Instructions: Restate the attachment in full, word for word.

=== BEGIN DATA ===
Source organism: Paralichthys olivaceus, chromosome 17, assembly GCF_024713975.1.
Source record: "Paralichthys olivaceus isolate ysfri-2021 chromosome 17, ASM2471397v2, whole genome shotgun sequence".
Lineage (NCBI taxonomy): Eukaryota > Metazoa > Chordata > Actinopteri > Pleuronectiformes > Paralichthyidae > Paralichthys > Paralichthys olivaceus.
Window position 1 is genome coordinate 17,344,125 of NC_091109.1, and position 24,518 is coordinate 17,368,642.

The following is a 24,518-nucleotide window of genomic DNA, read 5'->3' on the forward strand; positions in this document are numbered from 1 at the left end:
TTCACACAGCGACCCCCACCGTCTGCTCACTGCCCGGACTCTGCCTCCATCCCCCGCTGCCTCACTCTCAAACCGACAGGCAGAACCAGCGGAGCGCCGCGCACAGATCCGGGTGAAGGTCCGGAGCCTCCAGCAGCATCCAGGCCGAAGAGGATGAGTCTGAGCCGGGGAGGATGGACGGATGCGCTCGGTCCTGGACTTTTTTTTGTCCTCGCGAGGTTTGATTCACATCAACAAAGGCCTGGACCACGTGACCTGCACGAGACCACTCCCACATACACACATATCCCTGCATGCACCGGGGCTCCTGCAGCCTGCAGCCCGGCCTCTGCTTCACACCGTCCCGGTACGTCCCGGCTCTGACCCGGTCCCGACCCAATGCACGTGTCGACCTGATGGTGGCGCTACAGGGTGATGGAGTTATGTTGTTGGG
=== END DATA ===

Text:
Source organism: Paralichthys olivaceus, chromosome 17, assembly GCF_024713975.1.
Source record: "Paralichthys olivaceus isolate ysfri-2021 chromosome 17, ASM2471397v2, whole genome shotgun sequence".
Lineage (NCBI taxonomy): Eukaryota > Metazoa > Chordata > Actinopteri > Pleuronectiformes > Paralichthyidae > Paralichthys > Paralichthys olivaceus.
Window position 1 is genome coordinate 17,344,125 of NC_091109.1, and position 24,518 is coordinate 17,368,642.

The following is a 24,518-nucleotide window of genomic DNA, read 5'->3' on the forward strand; positions in this document are numbered from 1 at the left end:
TTCACACAGCGACCCCCACCGTCTGCTCACTGCCCGGACTCTGCCTCCATCCCCCGCTGCCTCACTCTCAAACCGACAGGCAGAACCAGCGGAGCGCCGCGCACAGATCCGGGTGAAGGTCCGGAGCCTCCAGCAGCATCCAGGCCGAAGAGGATGAGTCTGAGCCGGGGAGGATGGACGGATGCGCTCGGTCCTGGACTTTTTTTTGTCCTCGCGAGGTTTGATTCACATCAACAAAGGCCTGGACCACGTGACCTGCACGAGACCACTCCCACATACACACATATCCCTGCATGCACCGGGGCTCCTGCAGCCTGCAGCCCGGCCTCTGCTTCACACCGTCCCGGTACGTCCCGGCTCTGACCCGGTCCCGACCCAATGCACGTGTCGACCTGATGGTGGCGCTACAGGGTGATGGAGTTATGTTGTTGGG